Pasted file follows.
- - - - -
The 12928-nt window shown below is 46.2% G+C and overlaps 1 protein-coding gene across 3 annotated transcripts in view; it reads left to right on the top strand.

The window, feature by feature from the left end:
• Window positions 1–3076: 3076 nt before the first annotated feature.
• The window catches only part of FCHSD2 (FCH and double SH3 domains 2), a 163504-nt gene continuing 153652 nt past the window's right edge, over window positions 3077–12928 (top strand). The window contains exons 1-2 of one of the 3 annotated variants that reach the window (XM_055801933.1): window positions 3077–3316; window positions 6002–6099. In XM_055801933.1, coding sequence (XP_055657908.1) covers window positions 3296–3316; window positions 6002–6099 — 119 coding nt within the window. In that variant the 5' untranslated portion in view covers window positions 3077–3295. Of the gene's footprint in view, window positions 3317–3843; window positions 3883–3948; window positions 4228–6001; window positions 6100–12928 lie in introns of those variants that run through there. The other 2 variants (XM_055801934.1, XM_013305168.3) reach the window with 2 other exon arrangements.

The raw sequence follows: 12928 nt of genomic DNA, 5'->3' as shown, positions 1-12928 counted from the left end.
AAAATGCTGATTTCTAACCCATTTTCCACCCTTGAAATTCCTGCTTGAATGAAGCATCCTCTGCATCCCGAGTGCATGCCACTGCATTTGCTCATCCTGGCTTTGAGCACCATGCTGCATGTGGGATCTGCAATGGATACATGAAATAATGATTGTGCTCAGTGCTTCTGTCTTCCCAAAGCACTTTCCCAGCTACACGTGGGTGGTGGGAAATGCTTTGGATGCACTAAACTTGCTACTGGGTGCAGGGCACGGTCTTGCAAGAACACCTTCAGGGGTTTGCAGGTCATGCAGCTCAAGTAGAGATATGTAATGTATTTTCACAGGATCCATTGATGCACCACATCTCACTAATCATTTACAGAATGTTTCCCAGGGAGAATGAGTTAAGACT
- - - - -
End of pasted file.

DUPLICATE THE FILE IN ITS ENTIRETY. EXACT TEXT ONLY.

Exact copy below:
The 12928-nt window shown below is 46.2% G+C and overlaps 1 protein-coding gene across 3 annotated transcripts in view; it reads left to right on the top strand.

The window, feature by feature from the left end:
• Window positions 1–3076: 3076 nt before the first annotated feature.
• The window catches only part of FCHSD2 (FCH and double SH3 domains 2), a 163504-nt gene continuing 153652 nt past the window's right edge, over window positions 3077–12928 (top strand). The window contains exons 1-2 of one of the 3 annotated variants that reach the window (XM_055801933.1): window positions 3077–3316; window positions 6002–6099. In XM_055801933.1, coding sequence (XP_055657908.1) covers window positions 3296–3316; window positions 6002–6099 — 119 coding nt within the window. In that variant the 5' untranslated portion in view covers window positions 3077–3295. Of the gene's footprint in view, window positions 3317–3843; window positions 3883–3948; window positions 4228–6001; window positions 6100–12928 lie in introns of those variants that run through there. The other 2 variants (XM_055801934.1, XM_013305168.3) reach the window with 2 other exon arrangements.

The raw sequence follows: 12928 nt of genomic DNA, 5'->3' as shown, positions 1-12928 counted from the left end.
AAAATGCTGATTTCTAACCCATTTTCCACCCTTGAAATTCCTGCTTGAATGAAGCATCCTCTGCATCCCGAGTGCATGCCACTGCATTTGCTCATCCTGGCTTTGAGCACCATGCTGCATGTGGGATCTGCAATGGATACATGAAATAATGATTGTGCTCAGTGCTTCTGTCTTCCCAAAGCACTTTCCCAGCTACACGTGGGTGGTGGGAAATGCTTTGGATGCACTAAACTTGCTACTGGGTGCAGGGCACGGTCTTGCAAGAACACCTTCAGGGGTTTGCAGGTCATGCAGCTCAAGTAGAGATATGTAATGTATTTTCACAGGATCCATTGATGCACCACATCTCACTAATCATTTACAGAATGTTTCCCAGGGAGAATGAGTTAAGACT